- Adjust the spices in this dish to your taste. We sometimes add a couple teaspoons of Cajun or Creole spice mix. Be aware, however, that commercial mixes often are very salty.
- Speaking of salt, we generally use the Kosher variety. This is coarser than regular table salt, so it doesn’t seem as “salty” by volume. If you’re using table salt, reduce the amount specified for seasoning the onions (Step 8) by about half.
- We sometimes add Worchestershire sauce to this dish. If that idea appeals to you, try adding a tablespoon when you add the other spices (Step 12).
- If you use an immersion (stick) blender to break down the beans (Step 15), use one with a metal shaft. If your immersion blender has a plastic shaft, the hot liquid may crack it. Ask us how we know.
- You can add more (or less) rice than the amount specified in the recipe. Less rice of course means fewer calories. BTW, we cook the rice separately rather than dumping it into the soup pot to cook so that it doesn’t absorb too much of the soup broth.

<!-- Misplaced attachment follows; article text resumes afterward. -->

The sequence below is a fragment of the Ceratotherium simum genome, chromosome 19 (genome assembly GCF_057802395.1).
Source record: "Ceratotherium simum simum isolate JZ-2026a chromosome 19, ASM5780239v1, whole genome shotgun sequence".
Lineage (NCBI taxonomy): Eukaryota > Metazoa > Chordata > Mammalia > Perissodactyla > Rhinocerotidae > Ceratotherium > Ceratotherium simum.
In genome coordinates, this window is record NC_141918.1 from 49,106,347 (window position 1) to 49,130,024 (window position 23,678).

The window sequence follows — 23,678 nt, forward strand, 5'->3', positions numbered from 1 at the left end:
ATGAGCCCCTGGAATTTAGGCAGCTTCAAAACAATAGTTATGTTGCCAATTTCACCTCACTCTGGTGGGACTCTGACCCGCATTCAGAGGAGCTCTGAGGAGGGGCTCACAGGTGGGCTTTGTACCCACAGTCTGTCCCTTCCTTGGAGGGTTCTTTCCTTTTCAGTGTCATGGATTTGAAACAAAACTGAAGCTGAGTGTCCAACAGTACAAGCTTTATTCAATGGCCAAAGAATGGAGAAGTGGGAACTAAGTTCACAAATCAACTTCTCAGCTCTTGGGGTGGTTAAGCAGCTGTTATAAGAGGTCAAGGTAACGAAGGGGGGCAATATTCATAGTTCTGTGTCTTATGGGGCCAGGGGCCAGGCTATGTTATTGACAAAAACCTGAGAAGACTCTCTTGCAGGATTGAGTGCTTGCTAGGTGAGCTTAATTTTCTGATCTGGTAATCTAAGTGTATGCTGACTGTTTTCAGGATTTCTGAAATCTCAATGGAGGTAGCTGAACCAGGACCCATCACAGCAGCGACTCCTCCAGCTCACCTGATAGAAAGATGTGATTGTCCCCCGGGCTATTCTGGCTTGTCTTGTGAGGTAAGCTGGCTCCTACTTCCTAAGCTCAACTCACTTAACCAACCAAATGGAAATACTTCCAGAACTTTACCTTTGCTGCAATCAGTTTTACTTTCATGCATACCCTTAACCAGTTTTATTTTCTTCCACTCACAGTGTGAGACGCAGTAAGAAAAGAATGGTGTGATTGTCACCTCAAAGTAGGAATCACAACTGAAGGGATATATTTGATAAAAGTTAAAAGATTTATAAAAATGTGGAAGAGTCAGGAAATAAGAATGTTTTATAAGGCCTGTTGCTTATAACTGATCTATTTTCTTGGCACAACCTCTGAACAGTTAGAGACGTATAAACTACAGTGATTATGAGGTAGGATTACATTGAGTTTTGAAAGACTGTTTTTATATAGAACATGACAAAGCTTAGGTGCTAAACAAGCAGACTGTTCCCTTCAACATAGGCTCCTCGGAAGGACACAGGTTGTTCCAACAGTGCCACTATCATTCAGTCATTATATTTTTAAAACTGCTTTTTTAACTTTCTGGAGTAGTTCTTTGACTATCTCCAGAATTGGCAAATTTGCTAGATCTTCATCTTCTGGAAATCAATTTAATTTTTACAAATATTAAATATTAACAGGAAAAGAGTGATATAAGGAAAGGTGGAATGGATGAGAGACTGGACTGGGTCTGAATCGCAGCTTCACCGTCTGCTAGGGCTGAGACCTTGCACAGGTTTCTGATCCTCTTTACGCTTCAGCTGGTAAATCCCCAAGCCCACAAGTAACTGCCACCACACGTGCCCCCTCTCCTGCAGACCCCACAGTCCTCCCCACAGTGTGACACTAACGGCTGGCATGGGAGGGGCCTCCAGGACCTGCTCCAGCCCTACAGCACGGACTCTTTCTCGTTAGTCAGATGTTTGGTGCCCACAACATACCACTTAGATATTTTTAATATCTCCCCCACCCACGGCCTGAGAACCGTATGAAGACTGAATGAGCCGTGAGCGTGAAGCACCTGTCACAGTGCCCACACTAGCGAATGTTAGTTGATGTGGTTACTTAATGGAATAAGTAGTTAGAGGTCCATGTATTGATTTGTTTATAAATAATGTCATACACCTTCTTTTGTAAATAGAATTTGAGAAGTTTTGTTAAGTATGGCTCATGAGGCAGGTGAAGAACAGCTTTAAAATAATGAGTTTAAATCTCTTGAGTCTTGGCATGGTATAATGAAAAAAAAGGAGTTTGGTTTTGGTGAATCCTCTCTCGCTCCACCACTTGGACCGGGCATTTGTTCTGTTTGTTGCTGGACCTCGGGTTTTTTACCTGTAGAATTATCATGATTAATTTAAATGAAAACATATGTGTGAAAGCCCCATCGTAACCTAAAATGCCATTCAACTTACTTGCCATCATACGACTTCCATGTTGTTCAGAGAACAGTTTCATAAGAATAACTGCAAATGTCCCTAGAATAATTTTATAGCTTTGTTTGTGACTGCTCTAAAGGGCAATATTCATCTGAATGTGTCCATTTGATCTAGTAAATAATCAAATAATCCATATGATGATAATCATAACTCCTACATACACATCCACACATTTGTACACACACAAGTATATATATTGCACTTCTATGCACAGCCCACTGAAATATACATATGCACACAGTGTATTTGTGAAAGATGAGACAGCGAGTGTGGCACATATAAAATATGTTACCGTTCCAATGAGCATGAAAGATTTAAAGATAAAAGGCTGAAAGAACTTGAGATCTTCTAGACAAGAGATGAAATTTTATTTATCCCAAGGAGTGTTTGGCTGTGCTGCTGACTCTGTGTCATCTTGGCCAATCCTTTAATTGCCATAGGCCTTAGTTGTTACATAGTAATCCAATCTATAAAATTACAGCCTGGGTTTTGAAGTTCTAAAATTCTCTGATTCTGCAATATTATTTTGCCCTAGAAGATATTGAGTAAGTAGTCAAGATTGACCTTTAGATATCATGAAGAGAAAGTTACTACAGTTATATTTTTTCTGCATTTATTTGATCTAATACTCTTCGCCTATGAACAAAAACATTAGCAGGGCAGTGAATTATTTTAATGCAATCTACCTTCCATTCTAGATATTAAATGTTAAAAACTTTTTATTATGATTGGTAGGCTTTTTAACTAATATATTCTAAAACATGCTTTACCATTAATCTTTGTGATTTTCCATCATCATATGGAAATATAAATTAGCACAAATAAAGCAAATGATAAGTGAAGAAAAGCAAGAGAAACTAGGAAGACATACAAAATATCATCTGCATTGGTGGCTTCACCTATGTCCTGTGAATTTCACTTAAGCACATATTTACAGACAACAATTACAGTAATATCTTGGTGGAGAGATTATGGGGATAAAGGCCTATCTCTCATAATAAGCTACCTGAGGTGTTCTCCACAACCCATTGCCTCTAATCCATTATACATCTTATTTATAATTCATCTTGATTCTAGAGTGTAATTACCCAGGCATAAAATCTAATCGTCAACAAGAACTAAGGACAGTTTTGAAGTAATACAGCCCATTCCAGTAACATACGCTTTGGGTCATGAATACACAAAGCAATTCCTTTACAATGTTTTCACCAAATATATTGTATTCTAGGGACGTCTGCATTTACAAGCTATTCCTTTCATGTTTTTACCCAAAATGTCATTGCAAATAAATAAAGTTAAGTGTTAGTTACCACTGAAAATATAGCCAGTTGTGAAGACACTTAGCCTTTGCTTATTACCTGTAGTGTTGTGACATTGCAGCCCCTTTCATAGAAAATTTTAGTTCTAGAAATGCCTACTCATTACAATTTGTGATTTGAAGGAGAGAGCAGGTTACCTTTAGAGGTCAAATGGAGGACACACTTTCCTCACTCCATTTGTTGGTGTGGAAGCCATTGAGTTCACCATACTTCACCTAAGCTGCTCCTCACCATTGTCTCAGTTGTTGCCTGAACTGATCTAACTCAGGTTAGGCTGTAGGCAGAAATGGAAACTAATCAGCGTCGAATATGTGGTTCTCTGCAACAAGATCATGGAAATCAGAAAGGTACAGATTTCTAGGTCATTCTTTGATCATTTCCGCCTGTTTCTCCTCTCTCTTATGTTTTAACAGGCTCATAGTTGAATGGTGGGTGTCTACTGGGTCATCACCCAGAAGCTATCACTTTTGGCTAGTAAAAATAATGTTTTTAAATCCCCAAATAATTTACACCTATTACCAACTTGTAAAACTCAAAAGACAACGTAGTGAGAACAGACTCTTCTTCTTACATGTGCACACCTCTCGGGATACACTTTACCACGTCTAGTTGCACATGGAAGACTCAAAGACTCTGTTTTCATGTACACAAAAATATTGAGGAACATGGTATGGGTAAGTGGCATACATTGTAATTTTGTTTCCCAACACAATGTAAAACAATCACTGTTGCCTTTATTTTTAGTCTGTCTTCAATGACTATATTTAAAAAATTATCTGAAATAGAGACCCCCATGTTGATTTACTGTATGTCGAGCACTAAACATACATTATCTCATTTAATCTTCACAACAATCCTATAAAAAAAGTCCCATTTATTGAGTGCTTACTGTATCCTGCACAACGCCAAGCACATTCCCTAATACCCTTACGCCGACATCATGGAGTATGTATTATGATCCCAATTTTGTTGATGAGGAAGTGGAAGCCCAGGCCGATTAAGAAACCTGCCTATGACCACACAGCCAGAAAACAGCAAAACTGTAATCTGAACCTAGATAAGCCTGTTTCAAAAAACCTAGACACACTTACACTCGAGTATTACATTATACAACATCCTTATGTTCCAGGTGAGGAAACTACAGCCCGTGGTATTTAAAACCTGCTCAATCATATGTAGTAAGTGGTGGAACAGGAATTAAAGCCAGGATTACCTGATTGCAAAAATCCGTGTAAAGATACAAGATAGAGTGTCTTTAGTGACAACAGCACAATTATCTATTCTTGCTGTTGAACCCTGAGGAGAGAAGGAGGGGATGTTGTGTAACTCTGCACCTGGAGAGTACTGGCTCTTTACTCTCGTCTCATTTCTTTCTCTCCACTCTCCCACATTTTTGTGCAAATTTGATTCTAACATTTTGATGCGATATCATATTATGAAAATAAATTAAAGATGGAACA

- Red beans and rice is a Creole dish, not Cajun. Creole refers to “people descended from the colonial settlers in Louisiana, especially those of French and Spanish descent.” By contrast, Cajuns are descended from Acadians—“French-speakers from Acadia in what are now the Canadian Maritimes.” For information on the difference between the two cuisines, see our conversation below.
“So I can never remember the difference between Cajun and Creole food,” said Mrs. Kitchen Riffs, spooning her Red Beans and Rice Soup.
“Well, Cajun food tends to be rustic,” I said, between slurps. “While Creole is more European-influenced. Creole dishes tend to be a bit fancier, and are quite common in New Orleans restaurants.”
“Either way, this is yummy stuff,” said Mrs K R. “All the flavor of the mother dish, but not nearly as heavy.”
“Yup,” I said. “In fact, the flavor seems even more souped up than the original version.”
“I’m going to ignore that pun,” said Mrs K R.
“But you appreciated my soup-to-nuts explanation of Cajun and Creole cuisines?” I said.
“Keep that up, and you’ll be in the soup,” said Mrs K R.
Duck soup, anyone?